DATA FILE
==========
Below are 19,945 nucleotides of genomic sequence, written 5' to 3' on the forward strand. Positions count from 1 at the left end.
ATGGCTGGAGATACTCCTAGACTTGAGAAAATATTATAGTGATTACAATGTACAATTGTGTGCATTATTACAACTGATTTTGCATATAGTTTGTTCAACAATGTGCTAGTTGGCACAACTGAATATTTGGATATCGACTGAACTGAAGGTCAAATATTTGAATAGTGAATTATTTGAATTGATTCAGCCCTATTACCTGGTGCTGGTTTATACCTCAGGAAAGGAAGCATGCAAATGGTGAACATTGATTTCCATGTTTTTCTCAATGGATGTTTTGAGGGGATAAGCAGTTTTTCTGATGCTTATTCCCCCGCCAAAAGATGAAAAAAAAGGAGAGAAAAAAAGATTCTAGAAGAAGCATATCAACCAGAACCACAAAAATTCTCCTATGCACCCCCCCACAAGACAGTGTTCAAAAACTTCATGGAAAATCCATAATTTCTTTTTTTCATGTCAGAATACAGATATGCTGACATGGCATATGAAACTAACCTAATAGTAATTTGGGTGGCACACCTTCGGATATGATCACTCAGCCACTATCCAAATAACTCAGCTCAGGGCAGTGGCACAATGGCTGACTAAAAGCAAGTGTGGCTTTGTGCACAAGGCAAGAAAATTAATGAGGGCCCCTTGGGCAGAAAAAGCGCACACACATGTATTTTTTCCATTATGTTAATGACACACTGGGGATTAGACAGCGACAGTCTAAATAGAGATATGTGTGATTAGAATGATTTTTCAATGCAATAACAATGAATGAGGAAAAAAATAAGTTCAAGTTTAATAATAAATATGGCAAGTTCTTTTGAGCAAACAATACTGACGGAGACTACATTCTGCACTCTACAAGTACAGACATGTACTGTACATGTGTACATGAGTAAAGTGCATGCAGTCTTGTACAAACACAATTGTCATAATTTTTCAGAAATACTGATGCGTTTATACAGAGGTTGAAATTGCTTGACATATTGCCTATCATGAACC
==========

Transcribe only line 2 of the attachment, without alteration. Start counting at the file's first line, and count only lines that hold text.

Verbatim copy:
ATGGCTGGAGATACTCCTAGACTTGAGAAAATATTATAGTGATTACAATGTACAATTGTGTGCATTATTACAACTGATTTTGCATATAGTTTGTTCAACAATGTGCTAGTTGGCACAACTGAATATTTGGATATCGACTGAACTGAAGGTCAAATATTTGAATAGTGAATTATTTGAATTGATTCAGCCCTATTACCTGGTGCTGGTTTATACCTCAGGAAAGGAAGCATGCAAATGGTGAACATTGATTTCCATGTTTTTCTCAATGGATGTTTTGAGGGGATAAGCAGTTTTTCTGATGCTTATTCCCCCGCCAAAAGATGAAAAAAAAGGAGAGAAAAAAAGATTCTAGAAGAAGCATATCAACCAGAACCACAAAAATTCTCCTATGCACCCCCCCACAAGACAGTGTTCAAAAACTTCATGGAAAATCCATAATTTCTTTTTTTCATGTCAGAATACAGATATGCTGACATGGCATATGAAACTAACCTAATAGTAATTTGGGTGGCACACCTTCGGATATGATCACTCAGCCACTATCCAAATAACTCAGCTCAGGGCAGTGGCACAATGGCTGACTAAAAGCAAGTGTGGCTTTGTGCACAAGGCAAGAAAATTAATGAGGGCCCCTTGGGCAGAAAAAGCGCACACACATGTATTTTTTCCATTATGTTAATGACACACTGGGGATTAGACAGCGACAGTCTAAATAGAGATATGTGTGATTAGAATGATTTTTCAATGCAATAACAATGAATGAGGAAAAAAATAAGTTCAAGTTTAATAATAAATATGGCAAGTTCTTTTGAGCAAACAATACTGACGGAGACTACATTCTGCACTCTACAAGTACAGACATGTACTGTACATGTGTACATGAGTAAAGTGCATGCAGTCTTGTACAAACACAATTGTCATAATTTTTCAGAAATACTGATGCGTTTATACAGAGGTTGAAATTGCTTGACATATTGCCTATCATGAACC